Landore human settlement in United Kingdom

Landore is a district and community in Swansea, Wales. The district falls in the Landore council ward. A mainly residential area, it is located about 2.5 miles north of Swansea city centre. The north-easterly part of Landore is known as Morfa. There have been a number of new developments in the 21st century, such as the Liberty Stadium and the Morfa Shopping Park, which opened in 2005.

Architecture

Thomas was also known an architect and began designing chapels in 1848 and continued through the chapel-building boom of the 1860s and '70s, designing not only for his own Congregational denomination but for others too. [4] He had redesigned Landore's own Siloh Chapel in 1860. The New Siloh Chapel (1878) in Landore was, however, designed after Thomas's resignation by Thomas Freeman who had been a builder and surveyor of the Reverend Thomas's earlier chapels. [2]

New Siloh Congregational Chapel chapel in Landore, Swansea, Wales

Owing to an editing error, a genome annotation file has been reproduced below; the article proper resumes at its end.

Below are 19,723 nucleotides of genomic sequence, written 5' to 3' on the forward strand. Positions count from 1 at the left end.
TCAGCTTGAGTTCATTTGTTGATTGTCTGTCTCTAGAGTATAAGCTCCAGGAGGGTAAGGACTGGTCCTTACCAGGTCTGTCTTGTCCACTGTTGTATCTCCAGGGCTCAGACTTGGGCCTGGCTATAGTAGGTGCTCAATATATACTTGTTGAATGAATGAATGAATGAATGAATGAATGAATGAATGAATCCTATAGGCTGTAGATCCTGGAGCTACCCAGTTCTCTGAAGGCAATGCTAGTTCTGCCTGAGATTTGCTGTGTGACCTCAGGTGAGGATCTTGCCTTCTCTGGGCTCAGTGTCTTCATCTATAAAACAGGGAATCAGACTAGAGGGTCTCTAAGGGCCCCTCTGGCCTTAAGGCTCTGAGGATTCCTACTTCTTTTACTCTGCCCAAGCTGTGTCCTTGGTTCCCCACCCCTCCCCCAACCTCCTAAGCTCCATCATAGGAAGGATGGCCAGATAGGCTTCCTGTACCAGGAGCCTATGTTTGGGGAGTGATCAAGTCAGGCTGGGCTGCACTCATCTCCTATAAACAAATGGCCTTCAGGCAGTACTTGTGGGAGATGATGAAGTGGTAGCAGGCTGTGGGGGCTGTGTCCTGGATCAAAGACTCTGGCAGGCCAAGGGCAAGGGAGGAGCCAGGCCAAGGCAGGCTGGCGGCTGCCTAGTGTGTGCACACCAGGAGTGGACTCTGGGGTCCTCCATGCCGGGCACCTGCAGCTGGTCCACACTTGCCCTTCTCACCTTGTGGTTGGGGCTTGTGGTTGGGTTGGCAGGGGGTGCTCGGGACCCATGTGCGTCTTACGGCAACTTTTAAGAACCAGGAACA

The New Siloh Congregational Chapel, also known as the Siloh Welsh Independent Chapel or simply the New Siloh Chapel, is a Grade II* listed chapel building at the top of Siloh Hill in Landore, Swansea, Wales. The prefix 'New' distinguishes it from the nearby Old Siloh Chapel, built in 1829.

Thomas Thomas is credited with at least 119 chapels across Wales. He also made sure he garnered the distinction of preaching the first sermon (or one of the first sermons) at each of his new chapels. [4] His trademark design feature of chapels was the giant arch in the pediment on the facade of his buildings. He also invented the stylistic interior feature of dipping the chapel gallery behind the preacher's pulpit. [4]

Pediment element in classical, neoclassical and baroque architecture

A pediment is an architectural element found particularly in classical, neoclassical and baroque architecture, and its derivatives, consisting of a gable, usually of a triangular shape, placed above the horizontal structure of the entablature, typically supported by columns. The tympanum, the triangular area within the pediment, is often decorated with relief sculpture.